# How do you calculate the derivative of #intsqrt((x^3-2x+6) )dx# from #[x^2,-2]#?

##### 2 Answers

#### Explanation:

You are asking for:

That looks odd, right(?!?!), because one letter,

It can be written with a new **dummy** variable for the integration, which we label as

You can, from here, evaluate the integral, and apply the interval. **Or** you can differentiate under the integral sign.

The FTC says that:

#d/dx ( int_(a)^(x) f(Omega) \ dOmega ) = f(x)#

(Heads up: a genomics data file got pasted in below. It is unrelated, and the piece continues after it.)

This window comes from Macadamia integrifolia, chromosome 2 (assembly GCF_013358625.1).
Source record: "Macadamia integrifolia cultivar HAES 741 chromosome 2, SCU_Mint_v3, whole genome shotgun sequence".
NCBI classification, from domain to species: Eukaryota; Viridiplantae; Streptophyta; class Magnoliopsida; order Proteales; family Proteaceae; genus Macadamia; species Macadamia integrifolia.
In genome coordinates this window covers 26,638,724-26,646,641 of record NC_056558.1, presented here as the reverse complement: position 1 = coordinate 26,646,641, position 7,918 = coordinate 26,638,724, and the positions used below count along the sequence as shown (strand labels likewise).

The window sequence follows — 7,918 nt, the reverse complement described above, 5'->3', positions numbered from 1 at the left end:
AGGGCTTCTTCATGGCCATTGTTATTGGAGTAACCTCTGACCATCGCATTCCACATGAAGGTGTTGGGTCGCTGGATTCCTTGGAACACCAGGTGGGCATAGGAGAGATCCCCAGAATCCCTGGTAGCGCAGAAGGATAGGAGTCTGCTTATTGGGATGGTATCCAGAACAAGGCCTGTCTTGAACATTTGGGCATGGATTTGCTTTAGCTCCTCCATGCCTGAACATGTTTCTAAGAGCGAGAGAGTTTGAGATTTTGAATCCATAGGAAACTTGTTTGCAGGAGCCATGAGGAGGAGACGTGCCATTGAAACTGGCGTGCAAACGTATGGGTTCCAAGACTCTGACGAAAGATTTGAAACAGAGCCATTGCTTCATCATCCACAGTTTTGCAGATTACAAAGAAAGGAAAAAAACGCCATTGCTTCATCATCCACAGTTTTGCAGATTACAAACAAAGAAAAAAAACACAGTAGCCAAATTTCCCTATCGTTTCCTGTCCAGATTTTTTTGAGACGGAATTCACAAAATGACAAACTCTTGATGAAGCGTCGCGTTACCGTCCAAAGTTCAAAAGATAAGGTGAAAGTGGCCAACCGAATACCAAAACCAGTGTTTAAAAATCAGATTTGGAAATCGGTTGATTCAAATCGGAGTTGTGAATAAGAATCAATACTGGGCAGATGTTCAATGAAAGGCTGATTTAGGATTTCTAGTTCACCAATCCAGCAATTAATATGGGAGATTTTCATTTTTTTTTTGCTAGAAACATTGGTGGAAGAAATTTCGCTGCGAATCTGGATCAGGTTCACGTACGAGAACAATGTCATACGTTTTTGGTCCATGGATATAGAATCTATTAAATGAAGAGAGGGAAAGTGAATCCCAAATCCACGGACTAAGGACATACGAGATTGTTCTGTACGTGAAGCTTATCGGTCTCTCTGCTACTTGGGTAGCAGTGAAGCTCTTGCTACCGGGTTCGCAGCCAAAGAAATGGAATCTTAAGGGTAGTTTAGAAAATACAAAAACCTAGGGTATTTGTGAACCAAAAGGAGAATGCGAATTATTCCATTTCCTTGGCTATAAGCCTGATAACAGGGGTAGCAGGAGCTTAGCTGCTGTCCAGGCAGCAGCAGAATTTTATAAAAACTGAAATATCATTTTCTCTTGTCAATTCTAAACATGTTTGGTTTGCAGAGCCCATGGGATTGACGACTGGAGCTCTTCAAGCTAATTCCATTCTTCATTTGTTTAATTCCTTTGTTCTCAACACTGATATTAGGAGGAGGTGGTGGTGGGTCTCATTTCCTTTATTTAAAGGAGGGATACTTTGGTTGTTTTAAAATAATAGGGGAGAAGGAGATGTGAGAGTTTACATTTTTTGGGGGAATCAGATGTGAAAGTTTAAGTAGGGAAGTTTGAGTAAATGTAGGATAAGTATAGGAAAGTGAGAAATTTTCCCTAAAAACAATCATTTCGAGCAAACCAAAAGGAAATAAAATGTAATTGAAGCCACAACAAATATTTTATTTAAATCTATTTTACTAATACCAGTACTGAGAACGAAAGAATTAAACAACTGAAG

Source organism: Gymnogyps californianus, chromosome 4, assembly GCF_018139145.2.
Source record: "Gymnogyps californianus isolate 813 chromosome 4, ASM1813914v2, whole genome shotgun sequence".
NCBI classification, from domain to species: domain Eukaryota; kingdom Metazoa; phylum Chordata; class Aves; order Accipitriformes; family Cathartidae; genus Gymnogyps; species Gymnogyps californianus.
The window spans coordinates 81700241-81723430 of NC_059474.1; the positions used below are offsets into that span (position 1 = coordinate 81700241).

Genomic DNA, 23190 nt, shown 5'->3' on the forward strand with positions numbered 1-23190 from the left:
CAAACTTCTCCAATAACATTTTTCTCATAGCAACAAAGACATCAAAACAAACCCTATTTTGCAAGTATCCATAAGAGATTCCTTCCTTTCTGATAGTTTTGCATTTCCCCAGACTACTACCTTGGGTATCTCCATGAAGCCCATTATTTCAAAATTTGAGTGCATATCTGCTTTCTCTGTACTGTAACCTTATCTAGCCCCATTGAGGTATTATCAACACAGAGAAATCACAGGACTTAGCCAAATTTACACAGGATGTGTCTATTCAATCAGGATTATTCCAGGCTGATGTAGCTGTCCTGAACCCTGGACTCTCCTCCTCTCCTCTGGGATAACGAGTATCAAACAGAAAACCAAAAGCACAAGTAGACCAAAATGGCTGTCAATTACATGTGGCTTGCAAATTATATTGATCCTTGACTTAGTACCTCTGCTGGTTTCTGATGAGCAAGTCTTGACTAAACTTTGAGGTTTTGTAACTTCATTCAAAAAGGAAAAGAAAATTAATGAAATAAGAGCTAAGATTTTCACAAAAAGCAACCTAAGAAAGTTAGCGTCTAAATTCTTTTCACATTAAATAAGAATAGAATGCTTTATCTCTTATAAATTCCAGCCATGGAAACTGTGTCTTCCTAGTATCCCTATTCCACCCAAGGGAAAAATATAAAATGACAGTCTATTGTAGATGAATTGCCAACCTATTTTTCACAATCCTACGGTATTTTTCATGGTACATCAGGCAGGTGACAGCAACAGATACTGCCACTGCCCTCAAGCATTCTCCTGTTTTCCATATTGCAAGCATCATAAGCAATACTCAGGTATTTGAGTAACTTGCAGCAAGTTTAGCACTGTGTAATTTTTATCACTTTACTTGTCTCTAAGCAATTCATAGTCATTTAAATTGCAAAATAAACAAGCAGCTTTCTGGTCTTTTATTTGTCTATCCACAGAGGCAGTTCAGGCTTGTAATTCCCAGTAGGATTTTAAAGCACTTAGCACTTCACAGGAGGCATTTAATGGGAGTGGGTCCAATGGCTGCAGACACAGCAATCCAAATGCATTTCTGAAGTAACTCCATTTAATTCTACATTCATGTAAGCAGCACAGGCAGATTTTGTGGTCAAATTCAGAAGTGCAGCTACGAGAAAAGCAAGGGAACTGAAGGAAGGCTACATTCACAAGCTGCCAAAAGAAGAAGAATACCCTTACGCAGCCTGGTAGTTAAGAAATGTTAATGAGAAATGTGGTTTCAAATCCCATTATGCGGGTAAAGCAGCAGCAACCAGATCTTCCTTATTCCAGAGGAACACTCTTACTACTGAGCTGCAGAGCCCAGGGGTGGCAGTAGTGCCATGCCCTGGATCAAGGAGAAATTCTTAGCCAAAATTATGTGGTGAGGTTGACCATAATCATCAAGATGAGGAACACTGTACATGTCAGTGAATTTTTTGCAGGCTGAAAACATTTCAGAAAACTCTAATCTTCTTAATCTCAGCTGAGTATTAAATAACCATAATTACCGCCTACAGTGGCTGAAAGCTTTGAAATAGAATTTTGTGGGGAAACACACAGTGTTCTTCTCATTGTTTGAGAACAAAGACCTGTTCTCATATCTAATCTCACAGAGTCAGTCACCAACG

Add in a variable limit and the Chain Rule:

#d/dx ( int_(a)^(g(x)) f(Omega) \ dOmega ) = f(g(x)) * g'(x) #

Reverse the limits:

#d/dx ( int_(g(x))^(a) f(Omega) dOmega ) = - f(g(x)) * g'(x) #

So our answer is:

x is used as variable in integration and also in one of the limits. It is derivative with respect to x in the integrand. So, integrand is the derivative. Answer:

#### Explanation:

It is a good convention not to use x in the limits, as dummy variable

in the integrand.

If the question is to calculate the derivative with respect to x of

integral that is a function of x (not X ). In this form, it is derivative

with respect to x of the integral evaluated between the limits.